Laser engraving, by contrast, uses the laser like a writing instrument to vaporize the glass surface as it makes contact. This creates a micro-fracture that permanently marks the glass; not unlike sandblasting, the mark will have a frosted white appearance. A major advantage of using the laser for glass decorating is a reduction in both time and labor. It also does not require any additional special materials, such as sandblast resist film. The optional rotary attachment, available on most Epilog Laser systems, enables engraving to be performed all the way around the glass surface.

Image caption: Example mug designs. Stainless steel (left) created by sandblasting; black mugs (right) created by laser engraving. (Source: Laser Custom Creations)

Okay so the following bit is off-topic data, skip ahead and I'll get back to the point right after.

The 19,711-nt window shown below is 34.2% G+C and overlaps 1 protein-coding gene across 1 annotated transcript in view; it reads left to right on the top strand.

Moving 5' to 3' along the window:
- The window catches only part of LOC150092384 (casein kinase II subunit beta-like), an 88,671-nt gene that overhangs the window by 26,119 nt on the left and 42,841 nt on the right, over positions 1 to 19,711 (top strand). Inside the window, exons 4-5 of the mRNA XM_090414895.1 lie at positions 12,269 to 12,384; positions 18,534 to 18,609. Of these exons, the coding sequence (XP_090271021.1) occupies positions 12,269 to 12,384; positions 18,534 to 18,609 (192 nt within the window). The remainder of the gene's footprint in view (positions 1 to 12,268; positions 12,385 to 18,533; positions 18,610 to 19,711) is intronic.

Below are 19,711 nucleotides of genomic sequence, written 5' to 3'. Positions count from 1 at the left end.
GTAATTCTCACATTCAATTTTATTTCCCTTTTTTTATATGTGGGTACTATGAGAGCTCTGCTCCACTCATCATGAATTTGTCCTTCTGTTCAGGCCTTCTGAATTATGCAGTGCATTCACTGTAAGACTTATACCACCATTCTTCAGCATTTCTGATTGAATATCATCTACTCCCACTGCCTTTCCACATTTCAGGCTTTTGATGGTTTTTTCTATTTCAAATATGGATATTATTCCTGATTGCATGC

Choosing the Best Method for the Project

Laser Custom Creations is a small shop that does about a 50/50 split between laser and sandblasting methods. According to co-owner Terry Larkin, a key consideration is budget. Larkin mentions that the owners of a craft brewery approached him for a price quote to put their logo on glassware. Larkin suggested sandblasting for its smooth finish. His quote came in much higher than a quote the brewery owners had received for laser engraving. Larkin created a prototype, with the logo sand-etched onto one side and laser-engraved onto the other. After seeing the difference, the owners decided to go the more expensive route. At the same time, Larkin’s shop produces a steady volume of awards that are done strictly with laser engraving. It’s a quicker process for the business and a less expensive option for the client. As awards are not a product that is regularly touched, the smoothness of sandblasting is less crucial.